In a way, you're like the coach or owner of an NFL team telling kids to stay in school and do well in sports because they may be a pro-baller some day, when really, they need to hit the books if they want a positive outcome in the average end.
Noam Wasserman wrote about plenty of reasons to be a solo-founder in his book, "The Founder's Dilemma." Some people would rather be king and your proposed path of group founded companies going on to VC fueled greatness is not the map for kings.
I'm not saying that your data doesn't support your hypothesis, but I think you need to recognize the plethora of examples of single founded companies that achieve great success and know better than to apply to ycombinator because you don't like single founder applicants.
As someone else said above, success is relative and people deserve their success even if it isn't a billion dollar IPO or 10x cash out that may, in the end, have left them with less money than they'd make over the life of a smaller achievement through some other path, be it group founded, bootstrapped, or whatever.
My point is, there is a lot of greatness to be had that doesn't meet your standard and it'd be nicer to recognize greatness that doesn't follow your rules than to knock it because it is a counterpoint.
As it turns out, it's a carsonified post. Strange.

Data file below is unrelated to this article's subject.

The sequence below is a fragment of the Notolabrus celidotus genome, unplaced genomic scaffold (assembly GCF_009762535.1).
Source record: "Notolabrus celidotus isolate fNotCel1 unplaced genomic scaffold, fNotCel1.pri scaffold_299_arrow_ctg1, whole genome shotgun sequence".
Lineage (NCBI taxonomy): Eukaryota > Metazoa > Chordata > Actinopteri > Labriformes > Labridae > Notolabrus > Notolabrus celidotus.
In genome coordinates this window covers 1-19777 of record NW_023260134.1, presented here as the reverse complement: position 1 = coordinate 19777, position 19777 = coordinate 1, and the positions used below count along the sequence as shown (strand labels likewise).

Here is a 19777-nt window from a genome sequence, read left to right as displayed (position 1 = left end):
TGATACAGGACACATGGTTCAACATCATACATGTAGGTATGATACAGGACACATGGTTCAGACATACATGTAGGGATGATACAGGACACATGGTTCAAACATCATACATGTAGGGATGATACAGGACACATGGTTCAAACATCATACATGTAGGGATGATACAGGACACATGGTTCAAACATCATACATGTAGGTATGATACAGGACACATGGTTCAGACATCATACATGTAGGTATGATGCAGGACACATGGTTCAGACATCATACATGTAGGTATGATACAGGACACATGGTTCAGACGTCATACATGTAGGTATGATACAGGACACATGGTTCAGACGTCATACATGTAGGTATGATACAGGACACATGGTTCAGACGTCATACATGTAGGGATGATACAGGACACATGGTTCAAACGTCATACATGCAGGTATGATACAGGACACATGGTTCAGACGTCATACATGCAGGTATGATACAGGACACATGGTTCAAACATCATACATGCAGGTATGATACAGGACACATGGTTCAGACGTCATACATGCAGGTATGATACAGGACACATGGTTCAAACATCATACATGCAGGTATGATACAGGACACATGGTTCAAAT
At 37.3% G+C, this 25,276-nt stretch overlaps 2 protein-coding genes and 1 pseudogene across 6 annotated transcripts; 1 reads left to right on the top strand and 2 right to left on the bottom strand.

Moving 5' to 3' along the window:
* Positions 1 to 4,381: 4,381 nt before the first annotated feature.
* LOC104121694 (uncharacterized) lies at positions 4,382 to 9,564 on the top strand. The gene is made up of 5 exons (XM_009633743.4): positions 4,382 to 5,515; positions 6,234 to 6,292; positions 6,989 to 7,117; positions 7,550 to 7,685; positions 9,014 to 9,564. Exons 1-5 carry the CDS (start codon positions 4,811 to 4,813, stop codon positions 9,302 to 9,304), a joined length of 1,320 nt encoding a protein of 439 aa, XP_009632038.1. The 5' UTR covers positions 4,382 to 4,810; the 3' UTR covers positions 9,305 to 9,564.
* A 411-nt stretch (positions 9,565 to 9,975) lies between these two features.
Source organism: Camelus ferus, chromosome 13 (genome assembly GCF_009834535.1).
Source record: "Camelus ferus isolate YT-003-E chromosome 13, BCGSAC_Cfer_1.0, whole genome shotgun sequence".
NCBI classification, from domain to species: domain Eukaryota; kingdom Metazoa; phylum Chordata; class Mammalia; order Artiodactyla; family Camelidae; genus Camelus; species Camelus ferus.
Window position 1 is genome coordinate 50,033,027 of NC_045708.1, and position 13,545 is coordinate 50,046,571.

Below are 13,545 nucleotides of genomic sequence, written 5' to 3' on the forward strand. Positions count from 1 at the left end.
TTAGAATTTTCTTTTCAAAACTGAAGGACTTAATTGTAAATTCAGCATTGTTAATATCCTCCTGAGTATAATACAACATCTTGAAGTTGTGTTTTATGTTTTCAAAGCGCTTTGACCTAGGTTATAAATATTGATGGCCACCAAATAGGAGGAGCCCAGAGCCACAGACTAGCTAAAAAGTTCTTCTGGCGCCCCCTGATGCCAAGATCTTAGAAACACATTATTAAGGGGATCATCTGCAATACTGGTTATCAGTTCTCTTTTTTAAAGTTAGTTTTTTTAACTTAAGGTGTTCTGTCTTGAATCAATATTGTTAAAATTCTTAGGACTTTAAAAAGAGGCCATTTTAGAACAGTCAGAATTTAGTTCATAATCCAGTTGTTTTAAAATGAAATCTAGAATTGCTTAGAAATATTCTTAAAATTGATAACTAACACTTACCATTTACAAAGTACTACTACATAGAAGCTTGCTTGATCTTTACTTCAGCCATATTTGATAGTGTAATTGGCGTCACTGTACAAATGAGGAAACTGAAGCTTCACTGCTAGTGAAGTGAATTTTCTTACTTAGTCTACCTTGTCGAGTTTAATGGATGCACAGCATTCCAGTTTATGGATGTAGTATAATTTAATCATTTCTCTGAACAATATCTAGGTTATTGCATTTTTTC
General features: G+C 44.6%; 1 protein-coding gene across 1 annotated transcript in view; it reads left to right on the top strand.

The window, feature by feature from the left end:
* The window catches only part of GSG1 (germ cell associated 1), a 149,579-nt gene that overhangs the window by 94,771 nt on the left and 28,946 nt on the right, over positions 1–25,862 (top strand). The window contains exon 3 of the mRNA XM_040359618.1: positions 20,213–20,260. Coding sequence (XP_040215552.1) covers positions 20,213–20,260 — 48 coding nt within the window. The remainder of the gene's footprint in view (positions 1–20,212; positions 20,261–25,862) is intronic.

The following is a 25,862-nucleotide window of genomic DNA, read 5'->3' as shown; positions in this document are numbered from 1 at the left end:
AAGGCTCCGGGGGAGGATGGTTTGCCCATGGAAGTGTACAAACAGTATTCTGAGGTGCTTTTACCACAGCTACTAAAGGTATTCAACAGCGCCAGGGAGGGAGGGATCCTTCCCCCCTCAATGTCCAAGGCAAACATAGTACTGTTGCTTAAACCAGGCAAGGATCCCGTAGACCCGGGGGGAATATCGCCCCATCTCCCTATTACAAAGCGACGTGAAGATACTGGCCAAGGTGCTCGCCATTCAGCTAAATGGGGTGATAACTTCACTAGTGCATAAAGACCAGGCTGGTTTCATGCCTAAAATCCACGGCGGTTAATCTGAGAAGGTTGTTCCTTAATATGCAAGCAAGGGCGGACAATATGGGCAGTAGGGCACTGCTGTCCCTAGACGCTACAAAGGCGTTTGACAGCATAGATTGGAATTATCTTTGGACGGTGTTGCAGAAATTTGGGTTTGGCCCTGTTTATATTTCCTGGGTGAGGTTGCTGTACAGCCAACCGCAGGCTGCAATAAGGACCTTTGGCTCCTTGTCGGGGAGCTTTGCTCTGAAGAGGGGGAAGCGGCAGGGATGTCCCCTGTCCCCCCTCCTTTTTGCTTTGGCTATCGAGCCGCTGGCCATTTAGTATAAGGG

I also remember a post where someone listed a whole bunch of awesome bootstrapped companies and you said, basically, that none of them was at the level you consider successful.
EDIT -- here's the one I remembered! Awesome, the thread from 549 days ago no less: http://news.ycombinator.com/item?id=2556959
Where someone mentioned a list of successful bootstrapped companies with million $$ exits or revenues and you say: "If you constructed a list of the top technology companies, few to zero of these would appear on it." http://news.ycombinator.com/item?id=2558576
Okay, so those companies are (edit: NOT) "Top Technology Companies" but neither are thousands, perhaps millions of group founded, vc funded companies that follow your path either.
Your attitude toward bootstrapped and single-founder companies is one of extreme negativity and I don't think it's warranted.
Also edit and bit tongue in cheek: Wal-Mart was a single founder company, so the top two retail giants in the entire world were founded by individuals rather than groups, so that data tells me that to be the BIGGEST in the entire world, maybe you should consider being a single founder.
More of us should be focusing on building simple, focused,